Another Polish tank tried to take over position on the hilltop near the abandoned guns, and was eliminated with a few shots from the 75mm as well.
With its task completed, the Panzer IV, hull number 982, turned around to engage the remaining enemy targets, mainly the infantry in the trench on the left flank which seemed to have survived the earlier air strike, and the few remaining enemy tanks.
At the same time, the reinforcements were ordered forward to bolster the hill position, and the surviving men of the two infantry groups which returned were ordered to re-man the guns, and soon spotted and began engaging an enemy tank on the extreme right flank.
Upon reaching the hill positions, a fierce firefight ensured from seemingly all directions. Enemy tanks on the left and right flanks supported by the enemy guns from the hamlet which apparently survived the air strike put the Panzers and infantry crewing the guns under fire from three directions.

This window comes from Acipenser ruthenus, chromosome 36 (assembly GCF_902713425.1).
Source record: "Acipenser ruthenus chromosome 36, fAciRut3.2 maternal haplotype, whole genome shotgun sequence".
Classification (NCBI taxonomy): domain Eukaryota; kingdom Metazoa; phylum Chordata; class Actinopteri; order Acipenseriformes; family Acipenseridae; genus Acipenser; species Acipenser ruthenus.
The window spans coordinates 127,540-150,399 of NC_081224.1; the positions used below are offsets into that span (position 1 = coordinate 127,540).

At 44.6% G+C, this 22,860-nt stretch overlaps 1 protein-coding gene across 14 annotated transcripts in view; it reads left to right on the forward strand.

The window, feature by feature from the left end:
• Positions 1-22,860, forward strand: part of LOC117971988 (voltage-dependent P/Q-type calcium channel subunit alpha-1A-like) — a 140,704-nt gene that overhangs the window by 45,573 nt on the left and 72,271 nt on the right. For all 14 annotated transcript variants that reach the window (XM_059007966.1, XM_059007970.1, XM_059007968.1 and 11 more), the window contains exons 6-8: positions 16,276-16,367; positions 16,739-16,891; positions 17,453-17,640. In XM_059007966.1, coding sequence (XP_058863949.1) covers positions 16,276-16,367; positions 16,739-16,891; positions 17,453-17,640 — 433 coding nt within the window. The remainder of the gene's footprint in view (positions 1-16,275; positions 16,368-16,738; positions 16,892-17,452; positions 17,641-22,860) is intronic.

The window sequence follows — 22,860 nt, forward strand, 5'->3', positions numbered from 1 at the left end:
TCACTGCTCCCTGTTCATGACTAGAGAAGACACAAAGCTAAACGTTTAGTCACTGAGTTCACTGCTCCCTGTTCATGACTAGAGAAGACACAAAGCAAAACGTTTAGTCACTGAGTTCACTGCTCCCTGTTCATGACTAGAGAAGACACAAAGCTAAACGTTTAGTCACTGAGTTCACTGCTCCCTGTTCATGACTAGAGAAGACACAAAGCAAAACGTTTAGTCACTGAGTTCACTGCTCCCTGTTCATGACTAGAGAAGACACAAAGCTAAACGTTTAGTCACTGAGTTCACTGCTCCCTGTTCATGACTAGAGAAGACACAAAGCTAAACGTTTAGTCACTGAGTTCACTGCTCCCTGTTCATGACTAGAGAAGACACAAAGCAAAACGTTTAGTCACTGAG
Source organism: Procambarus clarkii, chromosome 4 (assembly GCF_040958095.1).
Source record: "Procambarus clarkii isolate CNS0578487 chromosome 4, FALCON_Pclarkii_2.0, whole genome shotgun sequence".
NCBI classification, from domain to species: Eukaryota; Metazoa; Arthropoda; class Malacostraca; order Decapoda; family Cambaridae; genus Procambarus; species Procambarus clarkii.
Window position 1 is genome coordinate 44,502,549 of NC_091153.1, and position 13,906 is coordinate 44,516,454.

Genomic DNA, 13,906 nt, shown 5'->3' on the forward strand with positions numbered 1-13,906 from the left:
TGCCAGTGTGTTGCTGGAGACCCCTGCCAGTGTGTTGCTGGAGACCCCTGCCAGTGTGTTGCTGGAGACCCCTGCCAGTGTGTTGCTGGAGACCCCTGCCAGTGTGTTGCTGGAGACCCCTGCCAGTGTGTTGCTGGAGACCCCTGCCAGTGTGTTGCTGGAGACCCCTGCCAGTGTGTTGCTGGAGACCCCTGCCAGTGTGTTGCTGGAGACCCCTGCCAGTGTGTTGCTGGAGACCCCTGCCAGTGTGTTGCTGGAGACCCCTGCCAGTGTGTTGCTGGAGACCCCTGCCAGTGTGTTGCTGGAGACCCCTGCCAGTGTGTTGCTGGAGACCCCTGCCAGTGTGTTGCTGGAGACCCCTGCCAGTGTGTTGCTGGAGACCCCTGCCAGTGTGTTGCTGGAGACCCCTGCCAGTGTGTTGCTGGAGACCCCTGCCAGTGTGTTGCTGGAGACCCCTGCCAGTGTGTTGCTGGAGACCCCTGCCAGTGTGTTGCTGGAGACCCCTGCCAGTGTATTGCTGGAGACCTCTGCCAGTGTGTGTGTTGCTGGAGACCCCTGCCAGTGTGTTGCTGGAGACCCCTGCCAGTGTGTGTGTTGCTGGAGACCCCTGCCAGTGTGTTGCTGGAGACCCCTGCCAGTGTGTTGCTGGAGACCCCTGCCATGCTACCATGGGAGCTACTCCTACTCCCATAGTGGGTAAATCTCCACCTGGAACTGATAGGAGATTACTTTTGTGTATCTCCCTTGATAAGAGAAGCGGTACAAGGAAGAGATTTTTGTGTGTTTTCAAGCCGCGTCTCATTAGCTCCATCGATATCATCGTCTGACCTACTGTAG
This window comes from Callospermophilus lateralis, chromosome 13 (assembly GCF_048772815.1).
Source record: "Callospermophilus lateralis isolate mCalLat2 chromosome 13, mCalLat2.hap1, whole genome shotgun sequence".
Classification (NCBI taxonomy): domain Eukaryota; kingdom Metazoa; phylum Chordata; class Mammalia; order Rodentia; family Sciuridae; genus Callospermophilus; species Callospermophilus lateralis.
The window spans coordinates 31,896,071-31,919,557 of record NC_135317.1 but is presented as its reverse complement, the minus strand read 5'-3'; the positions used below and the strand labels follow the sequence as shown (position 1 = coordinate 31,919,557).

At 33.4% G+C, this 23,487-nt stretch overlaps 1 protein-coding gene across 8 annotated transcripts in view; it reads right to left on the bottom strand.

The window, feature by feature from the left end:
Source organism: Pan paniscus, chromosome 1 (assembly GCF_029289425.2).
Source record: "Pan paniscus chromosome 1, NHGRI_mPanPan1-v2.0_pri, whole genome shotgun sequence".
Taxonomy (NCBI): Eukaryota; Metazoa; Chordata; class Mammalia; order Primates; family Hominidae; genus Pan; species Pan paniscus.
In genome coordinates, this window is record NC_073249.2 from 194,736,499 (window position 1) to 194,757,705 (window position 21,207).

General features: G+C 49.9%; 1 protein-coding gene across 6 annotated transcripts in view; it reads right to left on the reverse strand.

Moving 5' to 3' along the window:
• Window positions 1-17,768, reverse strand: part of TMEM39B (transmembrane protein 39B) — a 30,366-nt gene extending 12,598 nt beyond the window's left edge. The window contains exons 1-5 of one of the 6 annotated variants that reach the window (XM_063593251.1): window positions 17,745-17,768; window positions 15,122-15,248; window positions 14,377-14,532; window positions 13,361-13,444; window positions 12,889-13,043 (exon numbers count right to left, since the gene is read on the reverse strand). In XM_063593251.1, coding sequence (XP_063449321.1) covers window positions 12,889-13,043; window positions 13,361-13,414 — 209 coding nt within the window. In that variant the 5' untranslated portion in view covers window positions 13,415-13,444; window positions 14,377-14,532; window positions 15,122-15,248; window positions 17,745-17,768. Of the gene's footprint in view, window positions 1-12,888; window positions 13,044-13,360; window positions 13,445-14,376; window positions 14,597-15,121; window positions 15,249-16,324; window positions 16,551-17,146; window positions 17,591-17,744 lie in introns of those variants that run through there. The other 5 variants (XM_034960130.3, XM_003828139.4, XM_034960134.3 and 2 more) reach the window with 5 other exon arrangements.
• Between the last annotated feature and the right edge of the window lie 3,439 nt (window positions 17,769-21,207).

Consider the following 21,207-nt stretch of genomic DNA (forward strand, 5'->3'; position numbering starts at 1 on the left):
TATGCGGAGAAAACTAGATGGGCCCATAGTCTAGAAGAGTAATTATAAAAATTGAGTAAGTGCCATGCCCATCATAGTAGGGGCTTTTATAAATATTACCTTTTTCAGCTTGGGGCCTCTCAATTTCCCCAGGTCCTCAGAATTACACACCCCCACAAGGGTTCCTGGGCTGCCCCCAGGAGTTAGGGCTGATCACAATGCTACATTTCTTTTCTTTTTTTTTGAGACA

A number of panzers were immobilized in the exchange of fire, and several members of the gun crews were killed and wounded. One of the guns in particular had only one member left who was not able to rotate the gun alone and therefore couldn’t participate in the fight.
A tank crew member from one of the tanks which got into the enemy tank ambush on the eastern flank was ordered to help out to move and rotate the gun in order to engage some of the pesky enemy tanks which had us in a pincer.
Covered by the rear slope of the hill he approached the position and managed to reach the gun and move it in the right spot to engage the enemy tank.
Shortly after, the enemy tank was history!